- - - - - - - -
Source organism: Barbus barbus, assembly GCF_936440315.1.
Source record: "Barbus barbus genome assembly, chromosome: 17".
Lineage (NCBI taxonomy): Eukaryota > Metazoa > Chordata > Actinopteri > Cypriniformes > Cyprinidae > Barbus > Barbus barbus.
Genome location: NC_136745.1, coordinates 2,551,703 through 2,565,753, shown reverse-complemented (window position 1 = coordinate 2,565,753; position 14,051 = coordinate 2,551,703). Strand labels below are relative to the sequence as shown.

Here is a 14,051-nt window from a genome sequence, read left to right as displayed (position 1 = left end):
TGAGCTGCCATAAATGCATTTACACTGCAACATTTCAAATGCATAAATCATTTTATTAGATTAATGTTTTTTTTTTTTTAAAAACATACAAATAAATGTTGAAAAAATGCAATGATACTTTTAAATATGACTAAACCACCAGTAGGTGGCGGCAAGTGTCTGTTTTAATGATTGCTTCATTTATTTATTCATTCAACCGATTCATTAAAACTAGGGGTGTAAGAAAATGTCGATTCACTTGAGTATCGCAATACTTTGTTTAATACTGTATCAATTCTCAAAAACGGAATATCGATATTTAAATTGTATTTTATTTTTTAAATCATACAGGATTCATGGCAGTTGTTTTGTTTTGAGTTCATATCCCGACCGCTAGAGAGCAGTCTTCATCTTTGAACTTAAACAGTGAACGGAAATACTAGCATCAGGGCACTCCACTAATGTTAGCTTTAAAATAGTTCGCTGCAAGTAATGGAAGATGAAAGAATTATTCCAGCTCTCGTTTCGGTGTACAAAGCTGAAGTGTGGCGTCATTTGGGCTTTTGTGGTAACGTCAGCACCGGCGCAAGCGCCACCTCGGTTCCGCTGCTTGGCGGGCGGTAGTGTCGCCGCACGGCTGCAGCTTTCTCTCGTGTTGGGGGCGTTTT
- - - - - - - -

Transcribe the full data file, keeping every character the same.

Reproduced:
Source organism: Barbus barbus, assembly GCF_936440315.1.
Source record: "Barbus barbus genome assembly, chromosome: 17".
Lineage (NCBI taxonomy): Eukaryota > Metazoa > Chordata > Actinopteri > Cypriniformes > Cyprinidae > Barbus > Barbus barbus.
Genome location: NC_136745.1, coordinates 2,551,703 through 2,565,753, shown reverse-complemented (window position 1 = coordinate 2,565,753; position 14,051 = coordinate 2,551,703). Strand labels below are relative to the sequence as shown.

Here is a 14,051-nt window from a genome sequence, read left to right as displayed (position 1 = left end):
TGAGCTGCCATAAATGCATTTACACTGCAACATTTCAAATGCATAAATCATTTTATTAGATTAATGTTTTTTTTTTTTTAAAAACATACAAATAAATGTTGAAAAAATGCAATGATACTTTTAAATATGACTAAACCACCAGTAGGTGGCGGCAAGTGTCTGTTTTAATGATTGCTTCATTTATTTATTCATTCAACCGATTCATTAAAACTAGGGGTGTAAGAAAATGTCGATTCACTTGAGTATCGCAATACTTTGTTTAATACTGTATCAATTCTCAAAAACGGAATATCGATATTTAAATTGTATTTTATTTTTTAAATCATACAGGATTCATGGCAGTTGTTTTGTTTTGAGTTCATATCCCGACCGCTAGAGAGCAGTCTTCATCTTTGAACTTAAACAGTGAACGGAAATACTAGCATCAGGGCACTCCACTAATGTTAGCTTTAAAATAGTTCGCTGCAAGTAATGGAAGATGAAAGAATTATTCCAGCTCTCGTTTCGGTGTACAAAGCTGAAGTGTGGCGTCATTTGGGCTTTTGTGGTAACGTCAGCACCGGCGCAAGCGCCACCTCGGTTCCGCTGCTTGGCGGGCGGTAGTGTCGCCGCACGGCTGCAGCTTTCTCTCGTGTTGGGGGCGTTTT